Song of Granada – Part one

LAST UPDATED: 22 Oct, 2014 @ 19:37
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Song of Granada – Part one

Terrorists have taken over the Alhambra Palace, in new expat novel Song of Granada. With the Spanish tradition at its heart, Anne Sikking weaves a story of intrigue, compassion and fear. Here, the Olive Press presents the first of a two-part serialisation…

Above the Sierra Nevada David Garcia had closed his eyes but was far from sleeping. He had reviewed the files whilst sat in the departure lounge at JFK. The runway grey, the baggage handlers barely visible in a thin dawn with relentless drizzle, he had allowed himself to remember the last time he had travelled to Europe, before. Before Richard had died. Before the Twin Towers had been razed to the ground. Before he’d opened his mouth and spoken a viewpoint no-one wanted to hear.

What he had seen of Spain he scarcely remembered. Of course the Alhambra, who could forget that? And of course the strong Spanish Andalucian accent, so foreign to his own Cuban. But anything else was blended such that even he, a sharp observer, was hard pressed to distinguish one set of scenery from another.

And all the time Richard dying of thirst, begging for just one drop, and David desperate to get him to the UK where they could find a Chapter of AA that spoke English. And now here he was, set to go to Europe again, only this time on his own, all expenses paid, and not a pleasurable moment in sight.

Tiptoeing through the generalife in the Alhambra, Mary Stansfield noted the patterned pebble work, beautiful under her feet, as it dug up through the thin soles of her shoes. The cypress trees flanked her, the gentle sound of falling water caressed her ears. The promise of sun touched her back and shoulders. Something in the unexpected peace seemed unnatural.

As dawn was breaking, a huge bang had made her toss and turn on her sheets. Whether thunder or the backfiring of a vehicle she could not have said. Then all had fallen quiet again. In the end it was the deathly quiet of the dawn which had fully awakened her.

Despite the early hour, the sun was almost shining. A well rehearsed repertoire of Andalucian folk songs ought to have made her carefree. Even their Granadino hosts could not fail to be pleased with the programme highlighting works collected by Granada’s most famous son Federico Garcia Lorca. But as she continued along the paths she had a creeping anxiety. It was momentarily replaced by delight as she came across some of her choristers in a natural amphitheatre. Mary, thrilled to have the chance of a sound-check with no-one around, sounded a note on her tuning fork and raised her arms. On the upward stroke of her hand the men opened their mouths and sang. The noise filled the generalife.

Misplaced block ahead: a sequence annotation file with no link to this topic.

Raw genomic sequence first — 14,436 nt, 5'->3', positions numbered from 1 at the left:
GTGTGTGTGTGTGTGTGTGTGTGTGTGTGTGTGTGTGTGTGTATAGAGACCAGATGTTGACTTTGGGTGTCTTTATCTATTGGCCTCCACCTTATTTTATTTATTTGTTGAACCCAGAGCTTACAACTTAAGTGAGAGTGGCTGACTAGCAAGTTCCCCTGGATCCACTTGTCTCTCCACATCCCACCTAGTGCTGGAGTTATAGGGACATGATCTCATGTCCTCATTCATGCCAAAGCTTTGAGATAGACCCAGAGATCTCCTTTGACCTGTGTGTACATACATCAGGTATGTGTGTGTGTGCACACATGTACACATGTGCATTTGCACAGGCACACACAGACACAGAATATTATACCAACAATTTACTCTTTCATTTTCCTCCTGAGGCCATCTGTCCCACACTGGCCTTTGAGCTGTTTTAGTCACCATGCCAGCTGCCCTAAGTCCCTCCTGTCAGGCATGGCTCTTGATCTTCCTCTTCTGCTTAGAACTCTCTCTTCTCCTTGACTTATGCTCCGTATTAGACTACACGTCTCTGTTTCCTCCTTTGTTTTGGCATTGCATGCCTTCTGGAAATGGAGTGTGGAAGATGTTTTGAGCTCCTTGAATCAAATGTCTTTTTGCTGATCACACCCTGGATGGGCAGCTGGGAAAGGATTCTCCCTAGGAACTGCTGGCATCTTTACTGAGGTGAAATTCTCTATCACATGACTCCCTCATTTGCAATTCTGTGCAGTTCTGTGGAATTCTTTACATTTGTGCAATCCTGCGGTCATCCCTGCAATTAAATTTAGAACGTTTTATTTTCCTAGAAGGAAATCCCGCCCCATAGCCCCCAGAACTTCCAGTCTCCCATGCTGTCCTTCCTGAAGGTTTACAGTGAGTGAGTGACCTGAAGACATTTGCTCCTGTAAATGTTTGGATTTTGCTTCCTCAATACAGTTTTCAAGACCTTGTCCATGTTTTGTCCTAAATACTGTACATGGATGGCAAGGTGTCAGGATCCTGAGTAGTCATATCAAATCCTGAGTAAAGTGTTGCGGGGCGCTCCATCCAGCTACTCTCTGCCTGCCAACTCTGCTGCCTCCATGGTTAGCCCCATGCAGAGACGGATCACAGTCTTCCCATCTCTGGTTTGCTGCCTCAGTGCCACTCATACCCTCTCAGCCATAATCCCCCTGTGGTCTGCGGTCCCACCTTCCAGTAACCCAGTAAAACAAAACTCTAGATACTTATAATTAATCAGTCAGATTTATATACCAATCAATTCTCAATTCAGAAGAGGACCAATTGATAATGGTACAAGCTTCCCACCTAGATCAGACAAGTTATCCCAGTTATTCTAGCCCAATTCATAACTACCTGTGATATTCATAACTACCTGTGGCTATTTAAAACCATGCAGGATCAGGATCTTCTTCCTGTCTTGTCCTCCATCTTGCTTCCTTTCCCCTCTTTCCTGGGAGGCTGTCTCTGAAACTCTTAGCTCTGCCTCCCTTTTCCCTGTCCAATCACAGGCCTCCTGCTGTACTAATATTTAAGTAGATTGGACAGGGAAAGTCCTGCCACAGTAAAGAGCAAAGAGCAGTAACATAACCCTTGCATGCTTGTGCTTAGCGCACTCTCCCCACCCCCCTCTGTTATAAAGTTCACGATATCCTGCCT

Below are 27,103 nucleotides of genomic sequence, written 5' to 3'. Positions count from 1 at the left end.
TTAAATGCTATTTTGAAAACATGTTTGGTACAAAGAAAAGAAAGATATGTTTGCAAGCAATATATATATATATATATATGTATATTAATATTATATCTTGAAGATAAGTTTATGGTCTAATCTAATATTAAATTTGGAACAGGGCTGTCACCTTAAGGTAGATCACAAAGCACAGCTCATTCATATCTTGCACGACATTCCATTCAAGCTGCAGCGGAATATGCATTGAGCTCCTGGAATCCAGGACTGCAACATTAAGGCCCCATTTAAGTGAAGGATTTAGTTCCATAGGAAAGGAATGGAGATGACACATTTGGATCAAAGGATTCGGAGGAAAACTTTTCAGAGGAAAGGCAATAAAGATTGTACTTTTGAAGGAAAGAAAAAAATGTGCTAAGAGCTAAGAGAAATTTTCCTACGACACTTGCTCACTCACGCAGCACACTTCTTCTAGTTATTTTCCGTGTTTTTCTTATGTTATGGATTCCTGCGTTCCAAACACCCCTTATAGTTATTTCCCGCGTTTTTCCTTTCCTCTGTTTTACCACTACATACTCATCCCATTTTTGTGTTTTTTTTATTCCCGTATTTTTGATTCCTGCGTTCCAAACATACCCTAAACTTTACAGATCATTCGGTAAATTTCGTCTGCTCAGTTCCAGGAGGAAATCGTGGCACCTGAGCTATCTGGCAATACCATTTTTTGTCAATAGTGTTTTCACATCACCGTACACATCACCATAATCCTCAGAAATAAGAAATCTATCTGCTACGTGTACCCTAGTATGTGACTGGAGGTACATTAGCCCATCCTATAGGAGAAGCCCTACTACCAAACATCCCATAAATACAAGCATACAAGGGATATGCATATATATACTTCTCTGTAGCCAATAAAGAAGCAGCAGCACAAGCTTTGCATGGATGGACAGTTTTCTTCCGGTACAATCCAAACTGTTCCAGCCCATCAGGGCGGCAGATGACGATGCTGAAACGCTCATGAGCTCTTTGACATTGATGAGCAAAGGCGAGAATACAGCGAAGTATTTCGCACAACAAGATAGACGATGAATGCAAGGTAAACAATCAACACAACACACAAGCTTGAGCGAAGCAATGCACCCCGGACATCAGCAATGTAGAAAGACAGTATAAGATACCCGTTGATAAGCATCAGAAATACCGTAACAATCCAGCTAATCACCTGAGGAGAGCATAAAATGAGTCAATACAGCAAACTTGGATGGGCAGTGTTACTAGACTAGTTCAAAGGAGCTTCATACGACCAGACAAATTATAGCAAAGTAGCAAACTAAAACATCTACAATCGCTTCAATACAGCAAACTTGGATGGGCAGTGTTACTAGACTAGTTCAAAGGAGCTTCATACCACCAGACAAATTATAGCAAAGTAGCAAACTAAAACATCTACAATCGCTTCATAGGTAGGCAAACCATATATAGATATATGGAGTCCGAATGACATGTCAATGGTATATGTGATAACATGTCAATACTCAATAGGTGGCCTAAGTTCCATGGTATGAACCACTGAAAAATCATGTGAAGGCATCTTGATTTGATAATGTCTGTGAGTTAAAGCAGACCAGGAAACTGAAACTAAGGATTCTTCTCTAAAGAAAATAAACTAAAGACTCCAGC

Then they stopped, staring over her shoulder, and she turned and saw him for the first time.

He looked like death warmed up, and very, very angry.

Mario’s in New York was always a perfect haven. Unable to sleep, Commissioner O’Reilly had left home in the dark and taken his usual booth. He drank long and deep of his coffee, pleased García was already far away. He hated David Garcia, or rather Angel David Garcia. Angel. What sort of a man was called angel?

One, Garcia was a faggot. And O’Reilly hated faggots. He hated faggots because he believed that all of them were essentially afraid, and fear made them weak and malleable and unreliable. No policeman could want to put his life in the hands of a fellow officer whose common platform of belief could not be depended upon. He hated it that Garcia was a policeman, and worse, until 9/11, a popular one.

Two, Garcia was Hispanic. And O’Reilly hated Spics. But he was not afraid of them, either. By rights, O’Reilly, himself only a third-generation Irishman, should have felt camaraderie with Garcia. God knows the Irish had suffered the indignities of immigrant communities the world over. Yet he hated it that unlike the Irish, Spics could hide in language which in turn had safeguarded their culture, whereas the Irish had pretty much lost theirs, with only their surnames, and seething Irish anger to distinguish them.

Three, Garcia was a Catholic. And O’Reilly, being one himself, definitely did not hate Catholics. Nor was he in the least afraid of them. But he did hate the David Garcia type of Catholic. His daughter had wanted to know what the difference could possibly be between one type of Catholic and another. O’Reilly had avoided answering.

He did know the difference; he just didn’t want to tell her because it sounded ridiculous. The difference was colour. When he thought of the Catholicism of an Irishman, he thought green and white. When he thought about the Catholicism of the Italians or the Hispanics the colours he could see were yellow, red and gold. That was the difference. His Irish Catholicism was calm, controlled and pure. Theirs was running riot, irreverent. They had, what O’Reilly could only think of as heat. And he hated heat.

Finally, the one thing in the litany that O’Reilly found hard to articulate was that Garcia was quintessentially smart; saw, knew, ‘got it’, in a really unusual way. Until 9/11, that is, when he messed up big time. And that was what made it possible for O’Reilly to live with his hatred without it chewing him up from the inside. Garcia had made a big mistake, and now he was having to pay for it…

 

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